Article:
Mahdi Army targeted in Baghdad, Basra and Kut
Within 24 hours after the return on Muqtada al Sadr from his self imposed four month exile in Iran, Coalition and Iraqi forces launched five high profile attack against the extremist elements of his Mahdi Army. Today, U.S., British, Polish and Iraqi forces conducted three separate engagements in Baghdad, Basra and near Kut.
In Baghdad, Iraqi Special Operations Forces and U.S. soldiers conducted a raid in Sadr City against an “individual… suspected of having direct ties to a senior leader of a significant EFP network as well as acting as a proxy for an Iranian Revolutionary Guard Corps officer.” Multinational Forces Iraq also describes him as “the suspected leader in a secret cell terrorist network known for facilitating the transport of weapons and explosively formed penetrators, or EFPs, from Iran to Iraq, as well as bringing militants from Iraq to Iran for terrorist training.” The suspect was captured, and five associates were killed in a follow on airstrike.
Iraqi Army and Polish troops killed five Mahdi fighters and captured another 20 during operations in the town of Jihad, about 50 miles west of Kut. British troops “killed a number of militiamen in an airstrike in the southern city of Basra after insurgents bombarded bases where British troops were based.”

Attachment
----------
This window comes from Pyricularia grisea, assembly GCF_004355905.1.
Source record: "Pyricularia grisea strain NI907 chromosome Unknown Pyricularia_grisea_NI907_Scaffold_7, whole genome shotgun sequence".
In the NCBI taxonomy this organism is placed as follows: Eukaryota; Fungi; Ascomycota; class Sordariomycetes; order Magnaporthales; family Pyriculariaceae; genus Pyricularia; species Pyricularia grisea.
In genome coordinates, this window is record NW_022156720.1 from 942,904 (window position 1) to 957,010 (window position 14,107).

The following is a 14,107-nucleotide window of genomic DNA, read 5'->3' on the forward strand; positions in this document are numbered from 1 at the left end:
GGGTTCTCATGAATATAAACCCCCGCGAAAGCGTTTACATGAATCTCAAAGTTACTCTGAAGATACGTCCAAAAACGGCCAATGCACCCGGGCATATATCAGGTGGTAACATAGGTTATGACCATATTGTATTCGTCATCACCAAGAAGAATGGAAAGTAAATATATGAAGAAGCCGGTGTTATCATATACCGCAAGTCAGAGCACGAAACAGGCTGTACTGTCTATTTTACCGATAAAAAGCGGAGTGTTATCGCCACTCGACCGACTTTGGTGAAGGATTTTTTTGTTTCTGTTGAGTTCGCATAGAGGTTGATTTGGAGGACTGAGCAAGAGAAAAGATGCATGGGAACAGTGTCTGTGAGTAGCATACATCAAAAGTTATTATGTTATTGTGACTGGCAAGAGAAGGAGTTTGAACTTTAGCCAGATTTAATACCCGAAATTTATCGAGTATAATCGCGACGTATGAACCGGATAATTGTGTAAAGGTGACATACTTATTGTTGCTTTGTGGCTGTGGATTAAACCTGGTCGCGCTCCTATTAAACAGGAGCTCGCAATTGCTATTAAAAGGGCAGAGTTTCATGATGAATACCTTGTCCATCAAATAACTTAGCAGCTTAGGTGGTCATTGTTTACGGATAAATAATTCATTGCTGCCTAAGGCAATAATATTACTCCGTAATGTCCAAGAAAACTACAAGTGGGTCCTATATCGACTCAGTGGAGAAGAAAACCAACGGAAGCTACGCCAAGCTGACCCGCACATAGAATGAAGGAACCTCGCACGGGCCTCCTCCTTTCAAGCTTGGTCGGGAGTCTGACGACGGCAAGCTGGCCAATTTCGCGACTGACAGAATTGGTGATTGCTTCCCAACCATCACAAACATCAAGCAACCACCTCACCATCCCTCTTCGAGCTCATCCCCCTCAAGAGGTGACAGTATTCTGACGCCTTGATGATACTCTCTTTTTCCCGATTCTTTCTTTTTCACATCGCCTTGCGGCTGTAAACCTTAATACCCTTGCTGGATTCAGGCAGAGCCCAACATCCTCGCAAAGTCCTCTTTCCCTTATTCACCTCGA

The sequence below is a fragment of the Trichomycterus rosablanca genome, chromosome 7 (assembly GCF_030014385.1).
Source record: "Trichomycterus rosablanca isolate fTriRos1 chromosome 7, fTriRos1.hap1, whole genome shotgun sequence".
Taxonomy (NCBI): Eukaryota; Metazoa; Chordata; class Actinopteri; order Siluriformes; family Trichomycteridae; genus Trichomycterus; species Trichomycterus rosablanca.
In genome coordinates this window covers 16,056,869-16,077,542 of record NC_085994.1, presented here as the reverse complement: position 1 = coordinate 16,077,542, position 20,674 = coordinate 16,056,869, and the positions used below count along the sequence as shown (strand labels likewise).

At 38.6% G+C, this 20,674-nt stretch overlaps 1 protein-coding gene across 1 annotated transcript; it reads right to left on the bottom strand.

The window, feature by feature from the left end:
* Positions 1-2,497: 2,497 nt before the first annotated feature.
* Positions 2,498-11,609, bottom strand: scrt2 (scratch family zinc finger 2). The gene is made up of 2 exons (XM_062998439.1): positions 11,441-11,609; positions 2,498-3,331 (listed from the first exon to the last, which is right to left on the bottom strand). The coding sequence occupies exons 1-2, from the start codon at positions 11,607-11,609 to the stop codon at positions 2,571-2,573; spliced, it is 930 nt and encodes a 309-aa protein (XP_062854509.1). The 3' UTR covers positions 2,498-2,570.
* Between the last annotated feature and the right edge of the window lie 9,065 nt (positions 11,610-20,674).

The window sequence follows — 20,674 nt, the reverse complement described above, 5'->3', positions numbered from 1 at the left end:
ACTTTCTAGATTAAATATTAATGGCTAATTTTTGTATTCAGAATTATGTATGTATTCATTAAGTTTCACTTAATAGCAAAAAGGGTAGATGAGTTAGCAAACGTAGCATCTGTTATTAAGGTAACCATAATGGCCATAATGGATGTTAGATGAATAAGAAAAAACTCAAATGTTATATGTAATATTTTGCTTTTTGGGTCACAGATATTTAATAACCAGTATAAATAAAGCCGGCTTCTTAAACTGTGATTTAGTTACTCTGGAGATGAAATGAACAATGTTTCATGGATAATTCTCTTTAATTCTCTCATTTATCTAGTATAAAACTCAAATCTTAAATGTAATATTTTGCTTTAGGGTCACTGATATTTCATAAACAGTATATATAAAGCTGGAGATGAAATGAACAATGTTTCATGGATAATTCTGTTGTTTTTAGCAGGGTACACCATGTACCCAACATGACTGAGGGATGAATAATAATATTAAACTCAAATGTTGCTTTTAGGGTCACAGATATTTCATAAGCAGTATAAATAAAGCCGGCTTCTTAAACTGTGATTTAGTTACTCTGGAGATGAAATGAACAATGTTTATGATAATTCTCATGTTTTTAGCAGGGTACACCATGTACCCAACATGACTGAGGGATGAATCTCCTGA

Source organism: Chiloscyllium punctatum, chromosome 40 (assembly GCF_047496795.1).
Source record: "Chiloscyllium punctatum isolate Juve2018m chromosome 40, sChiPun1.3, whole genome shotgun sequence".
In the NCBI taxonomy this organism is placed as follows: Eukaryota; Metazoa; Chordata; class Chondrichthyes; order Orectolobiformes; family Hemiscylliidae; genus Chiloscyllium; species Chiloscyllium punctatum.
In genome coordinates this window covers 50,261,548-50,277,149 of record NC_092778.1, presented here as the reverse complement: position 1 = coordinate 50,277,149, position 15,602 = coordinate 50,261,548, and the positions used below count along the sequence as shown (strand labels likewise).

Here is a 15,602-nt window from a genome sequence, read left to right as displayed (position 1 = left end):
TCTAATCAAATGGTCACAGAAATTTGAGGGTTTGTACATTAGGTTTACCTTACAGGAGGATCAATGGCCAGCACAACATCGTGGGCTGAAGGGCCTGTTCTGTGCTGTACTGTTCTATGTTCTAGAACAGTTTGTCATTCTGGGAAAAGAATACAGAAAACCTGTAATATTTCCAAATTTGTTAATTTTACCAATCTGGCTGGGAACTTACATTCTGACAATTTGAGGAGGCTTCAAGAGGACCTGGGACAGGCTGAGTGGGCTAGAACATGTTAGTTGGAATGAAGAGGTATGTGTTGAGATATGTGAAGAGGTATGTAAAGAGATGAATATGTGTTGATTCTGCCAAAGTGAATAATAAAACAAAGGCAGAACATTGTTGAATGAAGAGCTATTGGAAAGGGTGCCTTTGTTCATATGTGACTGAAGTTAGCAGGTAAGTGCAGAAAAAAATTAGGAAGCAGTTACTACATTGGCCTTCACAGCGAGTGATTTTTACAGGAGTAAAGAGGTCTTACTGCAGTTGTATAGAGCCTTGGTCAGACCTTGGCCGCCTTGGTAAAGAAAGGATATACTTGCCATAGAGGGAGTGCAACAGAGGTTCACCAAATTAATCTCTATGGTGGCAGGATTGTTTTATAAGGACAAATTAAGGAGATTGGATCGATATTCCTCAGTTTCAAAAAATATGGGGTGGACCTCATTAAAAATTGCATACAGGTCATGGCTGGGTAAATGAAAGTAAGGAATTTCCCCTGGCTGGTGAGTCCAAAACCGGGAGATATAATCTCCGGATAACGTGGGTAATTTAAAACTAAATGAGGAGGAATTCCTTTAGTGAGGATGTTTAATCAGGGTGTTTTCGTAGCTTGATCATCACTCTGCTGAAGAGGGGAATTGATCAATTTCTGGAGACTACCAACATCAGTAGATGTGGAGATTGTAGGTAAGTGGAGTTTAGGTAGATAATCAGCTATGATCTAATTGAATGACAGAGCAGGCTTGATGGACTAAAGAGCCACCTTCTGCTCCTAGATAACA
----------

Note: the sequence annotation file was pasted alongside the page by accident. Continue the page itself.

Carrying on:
Today’s fighting in Basra followed a British yesterday, which resulted in the death of Abu Qader, the Mahdi Army commander in the southern city, along with 3 associates. Qader “was suspected of involvement in planting roadside bombs, weapons trafficking, assassinations and planning and participating in attacks against British troops,” Reuters noted. Also, U.S. forces captured yet another member of an EFP/Iranian cell in Baghdad on Friday. This is the eighth such raid on the EFP/Iranian backed network in three weeks, with 17 members of the EFP cells killed and 31 captured.
The increased operational tempo against the Mahdi Army, and Sadr’s return to Iraq do not appear to be unrelated. Multinational Forces Iraq and the Iraqi government have been conducting a concerted campaign to split the Mahdi Army and court the more moderate elements to work with the government. With Sadr’s flight to Iran, he lost considerable command and control of his Mahdi Army.
The Associated Press recently described the split in Sadr’s militia as one between “a larger group that calls itself the “noble Mahdi Army” and accuses others in the Mahdi Army of going too far by killing innocent Sunni civilians and embezzling militia funds,” and the more radical elements “trained and armed by Iranians.” Sadr was likely motivated to return to Iraq to bridge the growing divide in the ranks of the Mahdi Army.
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